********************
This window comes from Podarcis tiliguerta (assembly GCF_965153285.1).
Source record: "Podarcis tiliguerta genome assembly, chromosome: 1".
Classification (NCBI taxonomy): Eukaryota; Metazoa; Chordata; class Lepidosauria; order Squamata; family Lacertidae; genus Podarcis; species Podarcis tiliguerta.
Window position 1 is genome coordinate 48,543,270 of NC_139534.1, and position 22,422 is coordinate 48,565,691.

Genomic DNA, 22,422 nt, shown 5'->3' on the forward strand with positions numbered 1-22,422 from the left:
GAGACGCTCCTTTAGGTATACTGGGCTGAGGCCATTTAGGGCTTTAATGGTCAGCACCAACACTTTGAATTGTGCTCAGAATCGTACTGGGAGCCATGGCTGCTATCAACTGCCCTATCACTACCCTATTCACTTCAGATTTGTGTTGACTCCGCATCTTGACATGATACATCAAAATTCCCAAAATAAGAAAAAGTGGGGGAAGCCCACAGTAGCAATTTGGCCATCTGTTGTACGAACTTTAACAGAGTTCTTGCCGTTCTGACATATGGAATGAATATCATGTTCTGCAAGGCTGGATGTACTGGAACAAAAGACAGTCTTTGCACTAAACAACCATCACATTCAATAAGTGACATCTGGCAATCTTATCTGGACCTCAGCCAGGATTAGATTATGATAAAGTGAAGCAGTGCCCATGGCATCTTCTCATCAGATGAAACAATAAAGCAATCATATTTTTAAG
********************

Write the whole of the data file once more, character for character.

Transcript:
This window comes from Podarcis tiliguerta (assembly GCF_965153285.1).
Source record: "Podarcis tiliguerta genome assembly, chromosome: 1".
Classification (NCBI taxonomy): Eukaryota; Metazoa; Chordata; class Lepidosauria; order Squamata; family Lacertidae; genus Podarcis; species Podarcis tiliguerta.
Window position 1 is genome coordinate 48,543,270 of NC_139534.1, and position 22,422 is coordinate 48,565,691.

Genomic DNA, 22,422 nt, shown 5'->3' on the forward strand with positions numbered 1-22,422 from the left:
GAGACGCTCCTTTAGGTATACTGGGCTGAGGCCATTTAGGGCTTTAATGGTCAGCACCAACACTTTGAATTGTGCTCAGAATCGTACTGGGAGCCATGGCTGCTATCAACTGCCCTATCACTACCCTATTCACTTCAGATTTGTGTTGACTCCGCATCTTGACATGATACATCAAAATTCCCAAAATAAGAAAAAGTGGGGGAAGCCCACAGTAGCAATTTGGCCATCTGTTGTACGAACTTTAACAGAGTTCTTGCCGTTCTGACATATGGAATGAATATCATGTTCTGCAAGGCTGGATGTACTGGAACAAAAGACAGTCTTTGCACTAAACAACCATCACATTCAATAAGTGACATCTGGCAATCTTATCTGGACCTCAGCCAGGATTAGATTATGATAAAGTGAAGCAGTGCCCATGGCATCTTCTCATCAGATGAAACAATAAAGCAATCATATTTTTAAG